Take this photo of Métis scouts, buffalo hunters and interpreters who were hired by the Dominion government, to accompany the survey party of the International Boundary Commission in 1872. Read more
Bang On!: Respect lot grading when landscaping
The London Free Press
One aspect of new home construction people often don’t think about is lot grading.
It’s not a thrilling subject, but it’s an important one.
Lot grading involves sloping the dirt around a home and on a lot to ensure surface water flows away from the building’s foundation and toward a suitable outlet where it can safely be disposed of without effecting surrounding homes. A good grading plan with proper drainage is essential when building a new home. Poor drainage can lead to the ponding of rainwater on your lawn and in some cases a wet or flooded basement. Read more
La « pire » route de la région sera rénovée
Radio Canada
Québec et la ville de Saint-Hubert-de-Rivière-du-Loup annonceront, mardi après-midi, les détails entourant les travaux effectués sur la route 291 et le chemin Taché Est.
Selon les informations obtenues par Radio-Canada, le coût total des travaux est évalué à près de 6 900 000 dollars. Lire plus
William Francis Ganong: recognizing a contribution to N.B. history
William Francis Ganong is not famous for chocolate, but rather his contribution to New Brunswick geography
CBC News
Ganong may be a household name in New Brunswick, but one lesser-known member of the chocolatier family is getting some overdue recognition.
A statue of William Francis Ganong, who eschewed the family chocolate business to pursue his passion for botany, cartographry, and history, will be erected on the banks of the St. Croix River in the coming months. Read more
A celebration for the ages
The Mason-Dixon Line, often viewed as where the north meets the south, turns 250 this year. And you better believe it’s a milestone that’s being recognized.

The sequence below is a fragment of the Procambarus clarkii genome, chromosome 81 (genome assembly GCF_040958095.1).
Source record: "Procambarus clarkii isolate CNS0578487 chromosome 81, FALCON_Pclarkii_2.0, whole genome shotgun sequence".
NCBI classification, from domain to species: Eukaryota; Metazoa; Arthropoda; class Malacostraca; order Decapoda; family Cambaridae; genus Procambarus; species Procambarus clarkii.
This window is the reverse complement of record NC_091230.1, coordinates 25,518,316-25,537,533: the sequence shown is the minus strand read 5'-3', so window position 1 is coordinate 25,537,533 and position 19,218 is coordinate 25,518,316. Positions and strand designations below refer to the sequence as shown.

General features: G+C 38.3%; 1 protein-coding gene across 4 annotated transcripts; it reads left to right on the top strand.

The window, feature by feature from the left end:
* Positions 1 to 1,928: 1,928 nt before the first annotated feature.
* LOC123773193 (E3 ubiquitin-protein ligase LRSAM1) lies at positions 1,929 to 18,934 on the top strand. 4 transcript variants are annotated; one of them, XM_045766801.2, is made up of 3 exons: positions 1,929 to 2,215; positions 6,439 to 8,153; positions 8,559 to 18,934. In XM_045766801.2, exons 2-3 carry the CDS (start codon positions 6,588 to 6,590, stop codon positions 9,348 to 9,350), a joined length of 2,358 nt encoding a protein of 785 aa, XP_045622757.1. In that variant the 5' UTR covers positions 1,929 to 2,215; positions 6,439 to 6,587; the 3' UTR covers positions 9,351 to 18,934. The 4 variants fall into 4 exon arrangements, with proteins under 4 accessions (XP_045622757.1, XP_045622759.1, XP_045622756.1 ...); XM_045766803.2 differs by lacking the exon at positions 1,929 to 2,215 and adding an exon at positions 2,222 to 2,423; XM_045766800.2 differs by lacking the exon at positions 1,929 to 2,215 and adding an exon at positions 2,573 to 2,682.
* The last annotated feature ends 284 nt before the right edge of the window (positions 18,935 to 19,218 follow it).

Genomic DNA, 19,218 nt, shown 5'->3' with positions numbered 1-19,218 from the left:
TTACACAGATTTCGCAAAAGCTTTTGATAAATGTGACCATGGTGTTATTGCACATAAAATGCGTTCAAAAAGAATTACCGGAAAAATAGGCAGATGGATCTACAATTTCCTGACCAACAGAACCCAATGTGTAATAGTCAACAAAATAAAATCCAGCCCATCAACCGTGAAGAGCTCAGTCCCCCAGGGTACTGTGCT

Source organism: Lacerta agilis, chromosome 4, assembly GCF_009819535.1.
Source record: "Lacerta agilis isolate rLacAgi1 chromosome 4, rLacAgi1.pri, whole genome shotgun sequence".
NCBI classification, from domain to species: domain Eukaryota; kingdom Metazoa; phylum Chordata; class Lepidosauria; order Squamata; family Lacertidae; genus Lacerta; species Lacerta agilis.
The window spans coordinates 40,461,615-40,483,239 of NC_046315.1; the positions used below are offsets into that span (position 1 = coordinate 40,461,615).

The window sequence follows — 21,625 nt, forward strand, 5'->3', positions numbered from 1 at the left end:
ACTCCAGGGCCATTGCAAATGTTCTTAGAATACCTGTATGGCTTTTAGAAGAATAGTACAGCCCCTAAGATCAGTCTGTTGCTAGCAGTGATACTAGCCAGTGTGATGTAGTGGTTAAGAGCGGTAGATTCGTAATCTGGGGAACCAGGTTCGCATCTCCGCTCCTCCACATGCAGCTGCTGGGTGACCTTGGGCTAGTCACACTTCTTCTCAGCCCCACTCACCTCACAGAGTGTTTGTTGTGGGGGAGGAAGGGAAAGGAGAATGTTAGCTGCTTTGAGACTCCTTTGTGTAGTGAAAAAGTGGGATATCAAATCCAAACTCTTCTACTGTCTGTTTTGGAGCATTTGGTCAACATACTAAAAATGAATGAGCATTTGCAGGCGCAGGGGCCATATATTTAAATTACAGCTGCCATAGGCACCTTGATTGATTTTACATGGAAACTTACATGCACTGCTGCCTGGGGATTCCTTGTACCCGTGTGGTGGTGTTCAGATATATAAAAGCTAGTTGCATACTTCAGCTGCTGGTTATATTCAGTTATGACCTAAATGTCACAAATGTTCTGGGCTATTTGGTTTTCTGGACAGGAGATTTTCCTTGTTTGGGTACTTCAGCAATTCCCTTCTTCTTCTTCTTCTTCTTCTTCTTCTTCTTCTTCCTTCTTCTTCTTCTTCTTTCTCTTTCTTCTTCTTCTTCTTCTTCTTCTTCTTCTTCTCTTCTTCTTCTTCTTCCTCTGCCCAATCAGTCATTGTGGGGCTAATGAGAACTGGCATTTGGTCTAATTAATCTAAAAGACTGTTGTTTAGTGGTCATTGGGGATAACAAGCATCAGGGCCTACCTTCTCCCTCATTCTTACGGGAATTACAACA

Retired Pittsburgh Post-Gazette editor Pete Zapadka remembers a thought that crossed his mind in 2008 as he wrote a news release for the first annual hike that follows the footsteps of surveyors Charles Mason and Jeremiah Dixon along the banks of Dunkard Creek. This first trek into the past at Mason-Dixon Historical Park near Core, W.Va., just happened to be the 240th anniversary of the days between Oct. 8-20, 1767, when the line that would help define a nation was stopped in its tracks by frontier conflict and a last marker was placed atop Browns Hill. Read more
Marking the 250th anniversary of the Mason-Dixon line
The Northern Echno
MUSICIAN Mark Knopfler is tonight presenting a television programme about the 250th anniversary of the Mason-Dixon line.
The famous border, which separates northern states in the east of the USA from the southern states, was mapped by Jeremiah Dixon who came from County Durham and Charles Mason.
In tonight’s episode of Inside Out, at 7.30pm on BBC One, the Dire Straits singer and guitarist will tell Dixon’s remarkable story as well as giving an exclusive performance of a song he wrote about the surveyor from Cockfield, near Bishop Auckland. Read more
Surveyor on shaky ground after absence from Bibb, Monroe border hearing
The Telegraph
A surveyor caught in the middle of a border dispute between Bibb and Monroe counties could be in trouble for failing to attend a hearing on the matter.
A court date for Terry Scarborough is set for Thursday in the Griffin Judicial Circuit court after the surveyor apparently ignored subpoenas requiring him to testify during a two-day hearing earlier this month, according to the Secretary of State’s Office.
Secretary of State Brian Kemp has been tasked with making a decision on the border feud that would determine whether millions of dollars in property taxes remain in Bibb or go to Monroe. Read more
360 M$ investis pour des routes au Yukon
Radio Canada
Le premier ministre du Canada, Justin Trudeau, et celui du Yukon, Sandy Silver, annoncent un investissement de 360,2 millions de dollars pour améliorer l'accès routier à des endroits riches en minéraux sur le territoire. Lire plus
Editorial: Narratives
The American Surveyor